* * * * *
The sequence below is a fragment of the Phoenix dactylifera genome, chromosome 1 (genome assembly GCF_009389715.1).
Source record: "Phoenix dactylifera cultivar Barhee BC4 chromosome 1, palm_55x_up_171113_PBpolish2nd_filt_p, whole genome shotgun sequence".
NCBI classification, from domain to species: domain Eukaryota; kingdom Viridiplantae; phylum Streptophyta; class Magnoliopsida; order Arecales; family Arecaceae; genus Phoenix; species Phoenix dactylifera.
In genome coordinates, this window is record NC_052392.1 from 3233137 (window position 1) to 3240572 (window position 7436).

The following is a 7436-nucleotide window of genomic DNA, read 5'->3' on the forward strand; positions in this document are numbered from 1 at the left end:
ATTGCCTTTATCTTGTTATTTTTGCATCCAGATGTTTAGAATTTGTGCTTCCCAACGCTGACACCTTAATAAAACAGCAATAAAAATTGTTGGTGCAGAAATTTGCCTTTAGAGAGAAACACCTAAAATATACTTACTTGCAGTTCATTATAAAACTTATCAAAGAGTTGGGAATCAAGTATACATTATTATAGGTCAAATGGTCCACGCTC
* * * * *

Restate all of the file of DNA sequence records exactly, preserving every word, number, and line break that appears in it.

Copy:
The sequence below is a fragment of the Phoenix dactylifera genome, chromosome 1 (genome assembly GCF_009389715.1).
Source record: "Phoenix dactylifera cultivar Barhee BC4 chromosome 1, palm_55x_up_171113_PBpolish2nd_filt_p, whole genome shotgun sequence".
NCBI classification, from domain to species: domain Eukaryota; kingdom Viridiplantae; phylum Streptophyta; class Magnoliopsida; order Arecales; family Arecaceae; genus Phoenix; species Phoenix dactylifera.
In genome coordinates, this window is record NC_052392.1 from 3233137 (window position 1) to 3240572 (window position 7436).

The following is a 7436-nucleotide window of genomic DNA, read 5'->3' on the forward strand; positions in this document are numbered from 1 at the left end:
ATTGCCTTTATCTTGTTATTTTTGCATCCAGATGTTTAGAATTTGTGCTTCCCAACGCTGACACCTTAATAAAACAGCAATAAAAATTGTTGGTGCAGAAATTTGCCTTTAGAGAGAAACACCTAAAATATACTTACTTGCAGTTCATTATAAAACTTATCAAAGAGTTGGGAATCAAGTATACATTATTATAGGTCAAATGGTCCACGCTC